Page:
Meal delivery company Just Eat Takeaway.com says it has suffered the biggest losses. The company of founder and CEO Jitse Groen announced before trading on Tuesday that in the first six months of this year it spent 486 million euros more net than it received. According to Groen, his company has thus reached the ‘peak of absolute losses’ and its profitability will increase from now on.
For the parent company of Thuisbezorgd.nl, 2021 is “a year of investing”, Groen said in an explanatory conversation with shareholders on Tuesday. Many tens of millions were invested in the countries that the meals platform now serves as a result of the merger with Just Eat at the beginning of last year. According to Groen, there is still a lot of catching up to do. For example, Just Eat Takeaway is rapidly connecting new restaurants in these countries, and a lot of advertising is done to attract customers. The company also invested money in its own delivery services.
Those expenses pay off immediately, Groen noted. In the United Kingdom, for example, the number of orders increased to 135 million in the last six months, a growth of 75 percent compared to the same period last year. Own couriers delivered more than 52 million of those orders, a sevenfold increase on an annual basis.
Just Eat Takeaway continues to grow rapidly in other markets, even now that the corona measures are being phased out in many places and consumers can return to the restaurant. As a result, the company’s turnover increased by 63 percent between January and June compared to a year earlier, to 1.7 billion euros. That amount does not include the 900 million euros turnover of Grubhub, the American delivery service that Just Eat Takeaway took over in June of this year.
Higher delivery costs
There is another reason why the second largest meal delivery company in the world after such significant growth ends up much deeper in the red. During the pandemic, several countries set a limit on delivery rates that a company could charge, according to Groen an “illegal” intervention. Due to such ceilings, Just Eat Takeaway missed out on 142 million euros last year. And although the measure has disappeared in some countries, the CEO expects it to continue to be a nuisance in other countries.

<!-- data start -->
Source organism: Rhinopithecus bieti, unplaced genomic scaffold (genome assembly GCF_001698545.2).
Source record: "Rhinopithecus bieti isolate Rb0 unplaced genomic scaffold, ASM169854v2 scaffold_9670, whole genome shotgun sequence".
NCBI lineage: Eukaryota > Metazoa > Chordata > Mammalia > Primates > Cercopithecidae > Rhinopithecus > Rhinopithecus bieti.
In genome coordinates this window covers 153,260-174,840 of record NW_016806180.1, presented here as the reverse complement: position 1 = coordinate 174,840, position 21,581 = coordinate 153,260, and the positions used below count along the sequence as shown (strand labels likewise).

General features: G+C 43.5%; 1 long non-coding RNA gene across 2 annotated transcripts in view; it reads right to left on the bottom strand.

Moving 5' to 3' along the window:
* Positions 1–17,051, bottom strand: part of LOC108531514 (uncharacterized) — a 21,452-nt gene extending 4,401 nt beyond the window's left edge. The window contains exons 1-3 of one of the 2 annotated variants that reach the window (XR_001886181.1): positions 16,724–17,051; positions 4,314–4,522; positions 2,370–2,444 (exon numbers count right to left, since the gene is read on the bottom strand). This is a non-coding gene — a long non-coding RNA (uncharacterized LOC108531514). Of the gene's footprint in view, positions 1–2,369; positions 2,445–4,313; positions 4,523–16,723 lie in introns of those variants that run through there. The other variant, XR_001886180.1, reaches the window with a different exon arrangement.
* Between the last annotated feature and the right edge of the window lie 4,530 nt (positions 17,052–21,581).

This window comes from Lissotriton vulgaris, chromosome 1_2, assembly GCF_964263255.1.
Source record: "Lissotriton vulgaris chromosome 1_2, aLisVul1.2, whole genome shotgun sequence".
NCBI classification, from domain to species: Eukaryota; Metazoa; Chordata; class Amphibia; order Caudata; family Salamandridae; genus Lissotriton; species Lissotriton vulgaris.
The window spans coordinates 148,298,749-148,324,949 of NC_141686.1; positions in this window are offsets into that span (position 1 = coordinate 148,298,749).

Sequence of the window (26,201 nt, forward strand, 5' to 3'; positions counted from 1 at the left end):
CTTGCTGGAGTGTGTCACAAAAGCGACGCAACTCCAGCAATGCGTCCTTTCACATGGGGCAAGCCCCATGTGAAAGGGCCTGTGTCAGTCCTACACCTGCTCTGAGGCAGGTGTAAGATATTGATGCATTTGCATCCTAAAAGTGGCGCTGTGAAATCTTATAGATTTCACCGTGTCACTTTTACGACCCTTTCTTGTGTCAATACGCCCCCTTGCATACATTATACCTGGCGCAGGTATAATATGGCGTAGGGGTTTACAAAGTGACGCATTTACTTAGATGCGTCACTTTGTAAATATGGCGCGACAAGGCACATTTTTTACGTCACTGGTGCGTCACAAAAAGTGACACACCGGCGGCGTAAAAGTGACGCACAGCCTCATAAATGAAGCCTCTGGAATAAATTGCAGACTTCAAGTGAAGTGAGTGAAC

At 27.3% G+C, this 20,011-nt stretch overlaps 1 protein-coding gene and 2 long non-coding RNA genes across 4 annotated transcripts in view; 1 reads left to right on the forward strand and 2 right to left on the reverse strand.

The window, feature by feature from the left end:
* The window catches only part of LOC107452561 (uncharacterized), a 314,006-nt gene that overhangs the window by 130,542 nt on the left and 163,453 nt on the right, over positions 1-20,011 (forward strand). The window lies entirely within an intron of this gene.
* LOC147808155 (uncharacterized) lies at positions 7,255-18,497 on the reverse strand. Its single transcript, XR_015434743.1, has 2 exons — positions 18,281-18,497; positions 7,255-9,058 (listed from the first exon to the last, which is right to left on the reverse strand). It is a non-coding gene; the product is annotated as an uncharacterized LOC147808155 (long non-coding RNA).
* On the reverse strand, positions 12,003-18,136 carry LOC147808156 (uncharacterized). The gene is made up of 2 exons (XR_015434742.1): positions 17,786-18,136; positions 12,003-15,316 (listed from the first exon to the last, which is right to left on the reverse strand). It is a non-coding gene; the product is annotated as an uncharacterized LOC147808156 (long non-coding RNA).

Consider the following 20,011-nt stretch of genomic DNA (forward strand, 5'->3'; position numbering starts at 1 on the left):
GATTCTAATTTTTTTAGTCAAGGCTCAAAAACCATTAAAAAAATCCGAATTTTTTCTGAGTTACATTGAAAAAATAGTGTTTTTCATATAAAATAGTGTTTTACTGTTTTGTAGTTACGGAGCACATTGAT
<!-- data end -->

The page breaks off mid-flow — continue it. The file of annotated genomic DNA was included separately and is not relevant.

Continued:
Also read last year’s interview with Takeaway CEO Jitse Groen: ‘You can’t beat us anymore’
In conversations with investors, Groen noted that this is also a button he can turn to boost profits: delivery rates. Just Eat Takeaway is significantly cheaper than the competition, he says, and that gap is only growing. The company therefore thinks it can ask for more, but will only do so as long as it does not come at the expense of the growth in the number of customers and orders.
At the presentation of the half-year figures, Groen also referred to a critical letter sent by shareholder Cat Rock last month. The British hedge fund, which has a stake of more than 4 percent, called on Just Eat Takeaway to do more to boost the share price, because otherwise the company might go from hunter to prey. According to Cat Rock, that could be done by selling or merging business units with another major global delivery company. The fund also denounced the “lack of communication” from the top of Takeaway.
Groen called the latter a justified reproach. At the same time, he rejected a merger or sale of parts. If you are the biggest somewhere and earn a lot of money, according to the CEO it makes no sense to divest those parts. However, Just Eat Takeaway is still willing to part with its third-party interest in Brazilian meal delivery company iFood. Just Eat Takeaway rejected an offer of 2.3 billion euros this year because it thought it was too low. Groen did not want to say what amount would come in the direction.